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From Nils Adermann <>
Subject Re: Lazy Fulltext Search
Date Wed, 16 Apr 2008 23:15:25 GMT

Jan Lehnardt wrote:
> Heya Søren,
> On Apr 15, 2008, at 15:27, Soren Hilmer wrote:
>> I guess what all this boils down to is that:
>> When a database changes, you need to re-index all the views in the
>> fulltextsearch design document.
> if you take this route. yes.
>> There are no way incremental changes can be made to the index as one 
>> document
>> change may potentially change more view results within the same view.
>> Right?
> Yup.
> Eventually, I think, we will be able to have CouchDB calculate the 
> intersection of all FT hits and a view index for you. So the FT 
> indexer will only need to index the whole DB and CouchDB filters out 
> all matching documents that are not in the requested view for you. For 
> now, you've got to do it yourself.
That's not even possible because a view (written in JS) could return 
data not directly in a document. Either combining information from 
multiple documents or generating new content based on some document 
values. You would never be able to search such content.

>> On Tuesday 15 April 2008 14:05:38 Jan Lehnardt wrote:
>>> On Apr 15, 2008, at 02:01, Nils Adermann wrote:
>>>> Hi,
>>>> I agree with Søren that this is not necessarily a good idea. It is
>>>> not trivial for an indexer to figure out which view results changed.
>>>> One method to so is storing all indexed view results and then
>>>> comparing them to the updated view once the indexer is called. This
>>>> is a needless waste of resources. Updating the view index based on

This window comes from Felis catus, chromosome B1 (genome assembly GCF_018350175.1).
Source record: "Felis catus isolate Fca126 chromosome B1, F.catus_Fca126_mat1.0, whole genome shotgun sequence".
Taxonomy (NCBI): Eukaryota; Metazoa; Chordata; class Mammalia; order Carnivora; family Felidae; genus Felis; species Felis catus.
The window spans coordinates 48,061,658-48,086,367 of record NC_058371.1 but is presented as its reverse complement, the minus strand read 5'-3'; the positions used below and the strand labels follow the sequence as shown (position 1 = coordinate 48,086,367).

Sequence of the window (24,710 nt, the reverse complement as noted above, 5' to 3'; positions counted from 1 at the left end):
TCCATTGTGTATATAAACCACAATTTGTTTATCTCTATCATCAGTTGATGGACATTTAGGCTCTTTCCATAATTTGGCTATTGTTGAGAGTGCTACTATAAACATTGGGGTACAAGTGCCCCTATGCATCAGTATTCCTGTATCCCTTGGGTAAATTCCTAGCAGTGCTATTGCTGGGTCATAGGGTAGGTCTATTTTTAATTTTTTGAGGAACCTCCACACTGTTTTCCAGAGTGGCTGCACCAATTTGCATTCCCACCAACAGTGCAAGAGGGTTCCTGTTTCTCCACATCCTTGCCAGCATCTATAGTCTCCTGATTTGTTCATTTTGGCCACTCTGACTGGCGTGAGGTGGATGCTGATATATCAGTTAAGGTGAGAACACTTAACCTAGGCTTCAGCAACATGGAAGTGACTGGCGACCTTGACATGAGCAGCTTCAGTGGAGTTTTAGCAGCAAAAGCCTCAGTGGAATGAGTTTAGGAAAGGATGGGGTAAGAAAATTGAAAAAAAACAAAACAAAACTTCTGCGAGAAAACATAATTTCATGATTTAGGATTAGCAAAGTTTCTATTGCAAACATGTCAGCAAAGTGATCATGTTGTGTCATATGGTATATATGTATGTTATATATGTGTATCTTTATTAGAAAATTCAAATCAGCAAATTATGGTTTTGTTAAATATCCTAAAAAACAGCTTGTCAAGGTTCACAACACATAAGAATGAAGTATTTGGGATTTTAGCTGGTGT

>>>> changed documents is even more difficult. You would have to
>>>> recompute the view at least partially to find out which view results
>>>> changed. Given the reduce step this means that any number of
>>>> documents, including unchanged ones could be involved. This creates
>>>> a lot of work.
>>> Yeah, but it doesn't actually matter who does the work :) So we rather
>>> keep that out of CouchDB.
Err I wasn't saying the question is where it takes place. I was saying 
you have to do the work twice instead of just once if we follow your way.

>>>> I think the problem we face here is different usage patterns of
>>>> views. There are views which process a lot of data and which are
>>>> based on documents that are updated frequently.  But they might only
>>>> be read from infrequently. These views profit from JIT computation.
>>>> However many applications use views which are infrequently updated
>>>> but often queried or searched. Such views benefit from live
>>>> updating. If an application allows searching data it nearly always
>>>> means that the data will be read more frequently than it is updated.
>>>> So in conclusion both methods (JIT and live updates) make sense for
>>>> views. But search normally only needs the live update mechanism. I
>>>> believe it should become configurable whether a view is updated
>>>> immediately after a change or only after a query takes place.
>>>> Fulltext search would always work on views with immediate updates.
>>>> The indexer would be notified about the changed results. On views
>>>> which delay updates, search would only work if the fulltext search
>>>> provides a mechanism to compare the new view results to the old ones.
>>> Just query the view with ?count=0 to trigger an update after your
>>> inserts and you have the synchronous update behaviour.
If we really do things your way that'd mean the entire database and all 
searchable views need to be reindexed completely after every single 
update. You're creating a huge amount of useless work for the indexer.


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